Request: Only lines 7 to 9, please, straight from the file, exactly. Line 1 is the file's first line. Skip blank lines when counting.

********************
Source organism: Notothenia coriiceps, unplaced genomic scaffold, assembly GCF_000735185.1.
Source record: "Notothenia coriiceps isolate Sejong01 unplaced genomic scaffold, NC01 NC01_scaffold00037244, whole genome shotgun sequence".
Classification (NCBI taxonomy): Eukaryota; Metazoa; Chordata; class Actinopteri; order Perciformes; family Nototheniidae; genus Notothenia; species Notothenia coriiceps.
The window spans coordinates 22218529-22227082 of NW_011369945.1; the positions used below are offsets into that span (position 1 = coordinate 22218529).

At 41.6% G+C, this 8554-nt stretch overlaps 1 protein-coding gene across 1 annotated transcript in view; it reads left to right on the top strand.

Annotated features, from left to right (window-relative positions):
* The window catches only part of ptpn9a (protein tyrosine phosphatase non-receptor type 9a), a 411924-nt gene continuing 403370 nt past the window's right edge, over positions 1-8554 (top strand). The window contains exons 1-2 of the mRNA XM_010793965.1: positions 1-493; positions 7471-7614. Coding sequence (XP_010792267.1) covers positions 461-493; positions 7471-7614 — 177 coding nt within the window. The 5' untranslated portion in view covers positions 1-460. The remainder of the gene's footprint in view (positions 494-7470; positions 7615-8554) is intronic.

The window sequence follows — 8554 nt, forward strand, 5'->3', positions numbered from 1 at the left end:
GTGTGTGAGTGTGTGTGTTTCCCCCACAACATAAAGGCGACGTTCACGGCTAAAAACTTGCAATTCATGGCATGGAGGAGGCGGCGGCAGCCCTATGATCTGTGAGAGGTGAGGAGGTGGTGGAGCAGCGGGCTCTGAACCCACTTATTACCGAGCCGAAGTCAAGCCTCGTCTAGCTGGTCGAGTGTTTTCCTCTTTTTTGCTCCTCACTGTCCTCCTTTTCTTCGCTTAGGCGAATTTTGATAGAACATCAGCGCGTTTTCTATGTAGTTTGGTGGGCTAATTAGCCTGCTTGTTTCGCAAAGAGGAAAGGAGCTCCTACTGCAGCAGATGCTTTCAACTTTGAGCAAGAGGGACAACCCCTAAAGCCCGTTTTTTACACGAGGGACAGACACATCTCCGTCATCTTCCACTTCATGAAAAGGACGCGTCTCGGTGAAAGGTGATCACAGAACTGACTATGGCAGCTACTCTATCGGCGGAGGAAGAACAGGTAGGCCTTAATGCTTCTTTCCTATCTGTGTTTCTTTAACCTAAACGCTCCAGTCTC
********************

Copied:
* The window catches only part of ptpn9a (protein tyrosine phosphatase non-receptor type 9a), a 411924-nt gene continuing 403370 nt past the window's right edge, over positions 1-8554 (top strand). The window contains exons 1-2 of the mRNA XM_010793965.1: positions 1-493; positions 7471-7614. Coding sequence (XP_010792267.1) covers positions 461-493; positions 7471-7614 — 177 coding nt within the window. The 5' untranslated portion in view covers positions 1-460. The remainder of the gene's footprint in view (positions 494-7470; positions 7615-8554) is intronic.

The window sequence follows — 8554 nt, forward strand, 5'->3', positions numbered from 1 at the left end:
GTGTGTGAGTGTGTGTGTTTCCCCCACAACATAAAGGCGACGTTCACGGCTAAAAACTTGCAATTCATGGCATGGAGGAGGCGGCGGCAGCCCTATGATCTGTGAGAGGTGAGGAGGTGGTGGAGCAGCGGGCTCTGAACCCACTTATTACCGAGCCGAAGTCAAGCCTCGTCTAGCTGGTCGAGTGTTTTCCTCTTTTTTGCTCCTCACTGTCCTCCTTTTCTTCGCTTAGGCGAATTTTGATAGAACATCAGCGCGTTTTCTATGTAGTTTGGTGGGCTAATTAGCCTGCTTGTTTCGCAAAGAGGAAAGGAGCTCCTACTGCAGCAGATGCTTTCAACTTTGAGCAAGAGGGACAACCCCTAAAGCCCGTTTTTTACACGAGGGACAGACACATCTCCGTCATCTTCCACTTCATGAAAAGGACGCGTCTCGGTGAAAGGTGATCACAGAACTGACTATGGCAGCTACTCTATCGGCGGAGGAAGAACAGGTAGGCCTTAATGCTTCTTTCCTATCTGTGTTTCTTTAACCTAAACGCTCCAGTCTC